• by Boss, Pointy Haired ( 537010 ) on Tuesday November 05, 2002 @02:19PM (#4600551)
    ... and every other kind of IT employee monitoring solution is that they are implemented by the IT DEPARTMENT.

    Who by definition are the worst offenders.

    And because they're all buddies, they "bypass" the monitoring for their own IP addresses.

    Total waste of time.
  • PLAC (Score:2, Interesting)

    by EvilOpie ( 534946 )
    I don't see what the big deal about this is, it's not like you couldn't find this stuff out in the past without this.... and for free no less.

    I work at a college, and the network admin here wanted to try out this mini-distro called PLAC [freshmeat.net] for Portable Linux Auditing CD. Basically it's supposed to be small enough to be burned onto one of those business card sized CD's, and they're bootable. So basically you can pop it into a CD drive and boot a machine to this auditing software. Well, since he wanted to try it out, we setup a small box just inside the firewall here to see what it could find. Well... to be honest, it found a lot. It could grab URL's that people were looking at, emails that they were sending out, and yes, even AIM messages.

    The amazing thing is that it would sniff the network packets, but yet report everything in a simple, easily-readable format. It's amazing how much private stuff on the internet isn't private.

    This makes me appreciate licq [licq.org] with an SSL connection even more.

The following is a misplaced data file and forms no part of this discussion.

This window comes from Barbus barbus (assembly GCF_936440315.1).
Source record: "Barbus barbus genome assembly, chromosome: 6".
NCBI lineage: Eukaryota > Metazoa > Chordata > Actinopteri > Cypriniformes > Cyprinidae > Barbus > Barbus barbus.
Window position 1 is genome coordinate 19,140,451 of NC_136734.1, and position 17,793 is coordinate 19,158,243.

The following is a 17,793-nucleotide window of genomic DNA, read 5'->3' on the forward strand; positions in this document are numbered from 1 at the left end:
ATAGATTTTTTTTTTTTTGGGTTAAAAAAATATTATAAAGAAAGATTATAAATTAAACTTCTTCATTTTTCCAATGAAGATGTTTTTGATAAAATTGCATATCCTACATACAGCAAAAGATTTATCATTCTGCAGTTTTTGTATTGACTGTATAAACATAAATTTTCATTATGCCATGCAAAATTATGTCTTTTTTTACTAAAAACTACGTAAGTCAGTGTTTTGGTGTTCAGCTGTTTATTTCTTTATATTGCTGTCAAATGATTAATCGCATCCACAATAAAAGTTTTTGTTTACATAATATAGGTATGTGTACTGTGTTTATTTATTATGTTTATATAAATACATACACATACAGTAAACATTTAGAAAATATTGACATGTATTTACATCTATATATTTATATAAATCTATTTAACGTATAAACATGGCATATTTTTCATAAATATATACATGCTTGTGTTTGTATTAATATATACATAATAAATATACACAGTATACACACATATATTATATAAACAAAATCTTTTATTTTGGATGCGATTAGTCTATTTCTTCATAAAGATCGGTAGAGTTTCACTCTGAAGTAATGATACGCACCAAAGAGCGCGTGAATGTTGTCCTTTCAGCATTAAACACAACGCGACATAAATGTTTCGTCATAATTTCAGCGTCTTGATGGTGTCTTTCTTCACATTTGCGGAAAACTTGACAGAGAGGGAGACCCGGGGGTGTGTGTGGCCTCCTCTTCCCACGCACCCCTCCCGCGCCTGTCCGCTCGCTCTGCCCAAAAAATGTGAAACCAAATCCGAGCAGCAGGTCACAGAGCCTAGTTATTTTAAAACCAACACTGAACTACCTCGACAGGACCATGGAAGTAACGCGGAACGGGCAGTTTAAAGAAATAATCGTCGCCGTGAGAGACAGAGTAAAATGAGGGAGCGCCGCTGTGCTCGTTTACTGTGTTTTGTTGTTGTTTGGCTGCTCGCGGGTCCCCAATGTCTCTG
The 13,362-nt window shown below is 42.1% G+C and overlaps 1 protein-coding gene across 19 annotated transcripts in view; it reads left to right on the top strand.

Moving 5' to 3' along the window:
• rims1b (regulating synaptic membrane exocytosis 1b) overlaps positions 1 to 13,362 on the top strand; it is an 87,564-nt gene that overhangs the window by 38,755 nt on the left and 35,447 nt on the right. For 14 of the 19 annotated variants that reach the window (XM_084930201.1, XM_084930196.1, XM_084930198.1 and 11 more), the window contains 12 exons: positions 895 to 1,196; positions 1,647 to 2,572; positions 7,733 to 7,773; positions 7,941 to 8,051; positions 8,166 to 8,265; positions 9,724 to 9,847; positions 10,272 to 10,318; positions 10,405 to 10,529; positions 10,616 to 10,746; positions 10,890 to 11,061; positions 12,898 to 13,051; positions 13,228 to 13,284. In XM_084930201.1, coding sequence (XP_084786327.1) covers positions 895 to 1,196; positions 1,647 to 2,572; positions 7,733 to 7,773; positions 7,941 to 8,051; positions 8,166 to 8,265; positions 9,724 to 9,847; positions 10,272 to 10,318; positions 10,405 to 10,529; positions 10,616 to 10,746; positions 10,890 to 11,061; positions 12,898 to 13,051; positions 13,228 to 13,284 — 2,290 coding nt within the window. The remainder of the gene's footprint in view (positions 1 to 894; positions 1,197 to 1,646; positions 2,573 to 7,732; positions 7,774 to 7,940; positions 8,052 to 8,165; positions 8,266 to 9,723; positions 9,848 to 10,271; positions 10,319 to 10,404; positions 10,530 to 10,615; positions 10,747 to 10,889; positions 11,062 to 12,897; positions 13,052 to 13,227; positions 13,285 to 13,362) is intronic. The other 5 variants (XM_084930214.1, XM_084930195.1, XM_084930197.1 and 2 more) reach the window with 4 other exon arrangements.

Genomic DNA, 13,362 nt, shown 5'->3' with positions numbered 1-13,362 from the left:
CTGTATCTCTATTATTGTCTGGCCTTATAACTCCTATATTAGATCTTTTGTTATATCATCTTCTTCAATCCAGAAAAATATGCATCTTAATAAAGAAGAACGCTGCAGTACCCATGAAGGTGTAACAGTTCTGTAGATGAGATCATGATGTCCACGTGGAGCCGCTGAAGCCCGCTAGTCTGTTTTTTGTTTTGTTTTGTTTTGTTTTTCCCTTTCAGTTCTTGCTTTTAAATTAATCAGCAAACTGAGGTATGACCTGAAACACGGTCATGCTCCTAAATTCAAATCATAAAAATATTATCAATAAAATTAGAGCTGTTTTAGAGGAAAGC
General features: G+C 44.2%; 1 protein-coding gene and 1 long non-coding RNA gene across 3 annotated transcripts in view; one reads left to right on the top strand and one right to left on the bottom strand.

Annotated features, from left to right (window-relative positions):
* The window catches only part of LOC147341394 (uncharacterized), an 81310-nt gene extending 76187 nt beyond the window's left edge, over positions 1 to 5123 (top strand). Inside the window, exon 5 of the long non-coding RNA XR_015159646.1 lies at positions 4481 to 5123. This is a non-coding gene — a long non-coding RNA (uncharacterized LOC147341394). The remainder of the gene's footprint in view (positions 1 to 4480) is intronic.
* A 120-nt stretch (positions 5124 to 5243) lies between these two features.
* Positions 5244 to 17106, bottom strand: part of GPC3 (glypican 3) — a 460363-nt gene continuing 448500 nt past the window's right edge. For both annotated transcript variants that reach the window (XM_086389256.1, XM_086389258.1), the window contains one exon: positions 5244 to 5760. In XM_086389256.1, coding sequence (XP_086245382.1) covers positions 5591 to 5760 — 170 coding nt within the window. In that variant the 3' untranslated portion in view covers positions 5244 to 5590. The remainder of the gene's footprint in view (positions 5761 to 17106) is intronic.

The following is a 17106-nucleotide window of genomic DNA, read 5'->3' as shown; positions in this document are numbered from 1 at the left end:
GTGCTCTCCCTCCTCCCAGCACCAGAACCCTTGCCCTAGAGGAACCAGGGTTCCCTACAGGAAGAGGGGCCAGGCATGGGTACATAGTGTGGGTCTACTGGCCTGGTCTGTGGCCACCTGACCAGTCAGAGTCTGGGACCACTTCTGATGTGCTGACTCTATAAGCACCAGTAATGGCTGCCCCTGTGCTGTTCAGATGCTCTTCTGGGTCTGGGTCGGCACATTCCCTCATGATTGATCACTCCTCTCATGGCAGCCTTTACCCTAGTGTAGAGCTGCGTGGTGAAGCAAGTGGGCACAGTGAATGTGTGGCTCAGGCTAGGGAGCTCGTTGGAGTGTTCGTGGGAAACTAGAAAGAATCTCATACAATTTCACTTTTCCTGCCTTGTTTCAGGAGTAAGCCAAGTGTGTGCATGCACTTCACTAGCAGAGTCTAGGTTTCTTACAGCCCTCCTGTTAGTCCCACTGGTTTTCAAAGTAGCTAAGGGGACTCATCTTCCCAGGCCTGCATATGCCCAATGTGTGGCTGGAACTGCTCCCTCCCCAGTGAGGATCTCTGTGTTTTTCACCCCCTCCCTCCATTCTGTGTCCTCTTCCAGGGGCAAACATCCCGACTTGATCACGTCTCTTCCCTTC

• Whose security? (Score:5, Insightful)

    by drew_kime ( 303965 ) on Tuesday November 05, 2002 @02:26PM (#4600588) Journal
    A new, more
    secure version of AOL Instant Messenger, or AIM, will enable businesses to read instant messages sent by employees, just as businesses can now monitor their workers' e-mail.

    How is allowing someone else to monitor my communications more secure?
    "We are familiar with the Wall Street group," Stewart said. "We don't believe standards are at a place that makes us comfortable we can ensure
    customer privacy and security as well as network performance."

    Instead, AOL plans to offer private companies and federal agencies a premium version of the service early next year ...

    Just keep in mind who the customer is. In the mass market, the customer is rarely the user.
  • by Anonymous Coward on Tuesday November 05, 2002 @02:31PM (#4600617)
    "So easy to spy with, no wonder its Number 1!"
  • What a great way... (Score:5, Interesting)

    by Alethes ( 533985 ) on Tuesday November 05, 2002 @02:34PM (#4600635)
    to demonstrate a company talking from both sides [slashdot.org] of its mouth. [com.com]